The classroom teacher asks students to sit in a circle in the classroom with an empty chair in the center of the room. A game of musical chairs is introduced using the song “Take Me Out to the Ballgame”. When the music begins, students will begin to walk slowly around the circle of chairs and grab a seat each time the music is stopped. (Be sure there is one less chair than students forcing one student to be left standing without a chair). This student will then sit in the middle “hot” seat. The teacher then pulls out a baseball glove (use a catcher’s mitt or a pitcher’s glove) that has several Story Scenarios inside. (See scenarios below). The student is asked to discuss what they would do if they were confronted with the selected situation. After they have shared their idea, the music begins again. Then another student is selected to sit in the seat and discuss a bullying scenario. Continue as time permits.
Bullying Scenario #1:
A school bully has just dissed your new outfit. What is your response?
Bullying Scenario #2:
You’ve just been told that a friend is telling lies about you. What’s the best way to handle the situation?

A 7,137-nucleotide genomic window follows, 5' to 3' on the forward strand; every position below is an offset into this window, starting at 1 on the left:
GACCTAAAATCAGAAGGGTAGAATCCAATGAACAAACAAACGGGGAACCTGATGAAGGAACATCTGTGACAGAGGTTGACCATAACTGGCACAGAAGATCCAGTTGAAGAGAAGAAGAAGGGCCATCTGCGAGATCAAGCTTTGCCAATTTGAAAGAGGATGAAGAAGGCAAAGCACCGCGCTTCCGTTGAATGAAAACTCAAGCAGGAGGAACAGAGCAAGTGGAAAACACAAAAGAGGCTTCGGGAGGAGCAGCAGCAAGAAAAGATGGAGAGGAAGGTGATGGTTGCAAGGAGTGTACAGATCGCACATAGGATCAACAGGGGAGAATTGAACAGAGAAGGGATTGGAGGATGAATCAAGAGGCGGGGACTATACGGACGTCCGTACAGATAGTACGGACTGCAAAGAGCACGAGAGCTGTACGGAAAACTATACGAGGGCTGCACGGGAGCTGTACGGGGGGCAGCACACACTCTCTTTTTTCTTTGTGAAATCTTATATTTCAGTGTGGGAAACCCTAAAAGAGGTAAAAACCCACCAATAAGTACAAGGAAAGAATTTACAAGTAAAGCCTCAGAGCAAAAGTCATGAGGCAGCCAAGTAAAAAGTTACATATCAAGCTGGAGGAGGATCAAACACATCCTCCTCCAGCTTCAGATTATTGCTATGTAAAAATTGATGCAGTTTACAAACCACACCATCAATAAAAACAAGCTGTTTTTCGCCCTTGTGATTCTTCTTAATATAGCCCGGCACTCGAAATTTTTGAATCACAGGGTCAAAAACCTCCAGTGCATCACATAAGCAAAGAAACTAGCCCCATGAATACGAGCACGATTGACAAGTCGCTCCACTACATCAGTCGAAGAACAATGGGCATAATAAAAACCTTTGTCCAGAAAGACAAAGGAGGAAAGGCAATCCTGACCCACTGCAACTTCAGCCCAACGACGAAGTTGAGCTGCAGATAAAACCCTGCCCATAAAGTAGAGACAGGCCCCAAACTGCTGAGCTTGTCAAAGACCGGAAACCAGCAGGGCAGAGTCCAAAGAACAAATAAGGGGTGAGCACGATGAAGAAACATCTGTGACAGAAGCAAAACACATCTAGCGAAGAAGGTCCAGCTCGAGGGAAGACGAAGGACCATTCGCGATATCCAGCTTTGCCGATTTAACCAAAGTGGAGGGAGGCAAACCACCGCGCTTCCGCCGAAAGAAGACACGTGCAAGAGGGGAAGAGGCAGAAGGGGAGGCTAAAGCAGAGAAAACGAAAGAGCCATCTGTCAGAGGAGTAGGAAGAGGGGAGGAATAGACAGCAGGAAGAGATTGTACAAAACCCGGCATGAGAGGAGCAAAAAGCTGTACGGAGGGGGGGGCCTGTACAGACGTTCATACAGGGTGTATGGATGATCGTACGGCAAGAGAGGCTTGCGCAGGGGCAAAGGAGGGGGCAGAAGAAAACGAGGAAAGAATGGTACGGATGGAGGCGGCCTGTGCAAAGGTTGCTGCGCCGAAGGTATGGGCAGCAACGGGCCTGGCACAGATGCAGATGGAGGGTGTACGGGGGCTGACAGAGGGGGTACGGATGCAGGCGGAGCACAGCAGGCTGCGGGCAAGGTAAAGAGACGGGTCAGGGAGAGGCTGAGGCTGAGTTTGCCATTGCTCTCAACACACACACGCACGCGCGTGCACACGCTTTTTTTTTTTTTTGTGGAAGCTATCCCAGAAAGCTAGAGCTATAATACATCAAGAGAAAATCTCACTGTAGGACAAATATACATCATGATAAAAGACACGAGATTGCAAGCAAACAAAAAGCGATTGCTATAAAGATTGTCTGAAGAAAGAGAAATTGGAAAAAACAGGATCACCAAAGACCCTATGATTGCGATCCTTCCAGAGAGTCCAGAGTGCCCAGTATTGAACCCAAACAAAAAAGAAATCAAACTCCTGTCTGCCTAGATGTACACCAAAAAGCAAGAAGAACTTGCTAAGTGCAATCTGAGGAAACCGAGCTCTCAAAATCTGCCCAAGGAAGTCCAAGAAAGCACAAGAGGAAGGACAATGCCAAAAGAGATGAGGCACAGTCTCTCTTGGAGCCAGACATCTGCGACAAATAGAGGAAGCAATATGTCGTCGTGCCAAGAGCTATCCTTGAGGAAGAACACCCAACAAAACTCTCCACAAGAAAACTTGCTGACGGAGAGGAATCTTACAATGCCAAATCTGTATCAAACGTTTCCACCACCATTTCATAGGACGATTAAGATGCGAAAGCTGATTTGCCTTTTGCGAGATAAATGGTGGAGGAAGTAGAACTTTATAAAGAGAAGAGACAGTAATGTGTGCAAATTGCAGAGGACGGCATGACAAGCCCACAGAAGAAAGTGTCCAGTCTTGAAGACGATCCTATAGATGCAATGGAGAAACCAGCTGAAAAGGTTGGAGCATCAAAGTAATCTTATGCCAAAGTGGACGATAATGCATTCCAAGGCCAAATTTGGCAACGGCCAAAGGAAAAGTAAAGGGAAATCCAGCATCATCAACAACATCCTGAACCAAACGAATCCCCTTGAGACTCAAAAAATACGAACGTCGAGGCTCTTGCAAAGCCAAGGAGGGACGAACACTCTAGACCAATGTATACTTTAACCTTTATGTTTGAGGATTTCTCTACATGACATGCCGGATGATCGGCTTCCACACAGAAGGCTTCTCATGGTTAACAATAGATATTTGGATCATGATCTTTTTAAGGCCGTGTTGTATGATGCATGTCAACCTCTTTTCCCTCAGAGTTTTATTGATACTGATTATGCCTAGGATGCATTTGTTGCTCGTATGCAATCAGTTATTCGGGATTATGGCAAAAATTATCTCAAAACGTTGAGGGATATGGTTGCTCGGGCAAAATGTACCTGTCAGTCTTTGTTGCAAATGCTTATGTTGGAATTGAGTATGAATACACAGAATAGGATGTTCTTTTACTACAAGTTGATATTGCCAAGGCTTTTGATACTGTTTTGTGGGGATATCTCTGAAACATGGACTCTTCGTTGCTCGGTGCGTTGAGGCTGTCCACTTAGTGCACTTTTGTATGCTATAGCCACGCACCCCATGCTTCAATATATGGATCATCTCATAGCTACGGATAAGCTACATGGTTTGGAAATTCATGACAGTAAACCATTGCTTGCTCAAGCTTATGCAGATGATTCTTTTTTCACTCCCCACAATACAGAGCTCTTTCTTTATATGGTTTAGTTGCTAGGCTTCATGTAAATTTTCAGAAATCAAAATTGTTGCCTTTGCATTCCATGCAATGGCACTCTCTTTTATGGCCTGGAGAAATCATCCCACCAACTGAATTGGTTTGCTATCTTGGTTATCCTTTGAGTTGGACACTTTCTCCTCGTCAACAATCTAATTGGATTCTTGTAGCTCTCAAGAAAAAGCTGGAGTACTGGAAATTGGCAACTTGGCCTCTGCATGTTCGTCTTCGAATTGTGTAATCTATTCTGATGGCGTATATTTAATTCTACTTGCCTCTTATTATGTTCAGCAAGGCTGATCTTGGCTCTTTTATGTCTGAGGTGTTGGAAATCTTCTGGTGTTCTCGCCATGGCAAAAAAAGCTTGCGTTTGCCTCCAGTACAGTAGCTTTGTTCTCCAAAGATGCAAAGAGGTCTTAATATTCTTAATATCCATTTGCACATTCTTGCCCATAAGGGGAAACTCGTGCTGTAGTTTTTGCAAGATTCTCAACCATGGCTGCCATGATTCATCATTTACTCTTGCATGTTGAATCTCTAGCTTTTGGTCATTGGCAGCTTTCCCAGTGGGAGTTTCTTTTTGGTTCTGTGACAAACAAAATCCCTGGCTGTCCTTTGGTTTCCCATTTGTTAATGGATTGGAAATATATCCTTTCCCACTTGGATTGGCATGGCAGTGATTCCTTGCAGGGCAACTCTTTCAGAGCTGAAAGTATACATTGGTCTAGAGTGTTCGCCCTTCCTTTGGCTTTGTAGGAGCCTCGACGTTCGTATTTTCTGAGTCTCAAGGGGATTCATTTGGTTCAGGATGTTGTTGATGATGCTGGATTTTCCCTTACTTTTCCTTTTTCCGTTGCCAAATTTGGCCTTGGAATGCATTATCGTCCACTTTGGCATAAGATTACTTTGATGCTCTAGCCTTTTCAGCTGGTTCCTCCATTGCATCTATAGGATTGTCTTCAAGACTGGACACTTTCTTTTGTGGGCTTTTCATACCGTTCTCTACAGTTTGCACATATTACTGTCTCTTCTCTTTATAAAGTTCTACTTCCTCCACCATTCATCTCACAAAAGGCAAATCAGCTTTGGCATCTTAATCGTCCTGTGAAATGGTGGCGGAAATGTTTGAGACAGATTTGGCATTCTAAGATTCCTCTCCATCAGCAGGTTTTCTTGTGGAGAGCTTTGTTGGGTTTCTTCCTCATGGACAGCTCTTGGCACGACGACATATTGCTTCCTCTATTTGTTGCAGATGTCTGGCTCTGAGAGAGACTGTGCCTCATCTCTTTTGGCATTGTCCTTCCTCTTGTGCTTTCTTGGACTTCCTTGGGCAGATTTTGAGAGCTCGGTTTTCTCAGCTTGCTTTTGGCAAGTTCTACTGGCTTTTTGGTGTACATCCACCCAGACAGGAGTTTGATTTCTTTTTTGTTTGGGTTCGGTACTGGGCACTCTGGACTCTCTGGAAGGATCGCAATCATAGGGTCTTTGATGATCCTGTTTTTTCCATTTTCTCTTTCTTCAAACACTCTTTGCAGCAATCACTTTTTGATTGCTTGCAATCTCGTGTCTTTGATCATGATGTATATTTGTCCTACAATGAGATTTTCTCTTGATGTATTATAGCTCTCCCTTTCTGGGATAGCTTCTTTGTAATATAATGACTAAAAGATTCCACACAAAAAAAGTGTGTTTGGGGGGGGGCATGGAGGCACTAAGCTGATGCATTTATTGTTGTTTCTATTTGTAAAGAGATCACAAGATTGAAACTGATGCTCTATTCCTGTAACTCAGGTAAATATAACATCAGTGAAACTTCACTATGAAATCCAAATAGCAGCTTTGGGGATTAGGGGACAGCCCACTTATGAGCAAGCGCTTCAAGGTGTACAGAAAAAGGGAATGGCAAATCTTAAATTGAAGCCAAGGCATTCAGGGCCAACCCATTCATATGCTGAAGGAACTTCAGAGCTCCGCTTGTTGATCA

Bullying Scenario #3:
You’ve been asked to do something at school against your will or you will get beat up. What do you do?
Bullying Scenario #4:
Your classmates have stopped talking to you because the class bully told them to ignore you. How does this make you feel?
Bullying Scenario #5:
Your teacher asked you to apologize for doing something that you did not do. What will you tell the teacher? What will you tell your parents?
Bullying Scenario #6:
A big kid from a higher grade has been stealing your lunch and pushing you around. Who do you talk to?
Bullying Scenario #7:
Your little brother is crying because a younger classmate hurt his feelings. You feel like you need to “do something” to defend him. What is the right thing to do?
Bullying Scenario #8:
You are doing your best to participate in a school sport—in fact, you are very good. However, a teammate constantly puts down everything you do, which upsets you and causes you to question your ability. How do you cope with this abuse?
Bullying Scenario #9:
You see a classmate being bullied by a friend of yours. What do you do? Who do you talk to?
Bullying Scenario #10:
You’re asked to speak with a younger class about why they shouldn’t become a bully. What do you call out as negative consequences for you and others?
Guide written in 2015 by Chrystal Carr Jeter of Willoughby-Eastlake Public Library.
This guide has been provided by Simon & Schuster for classroom, library, and reading group use. It may be reproduced in its entirety or excerpted for these purposes.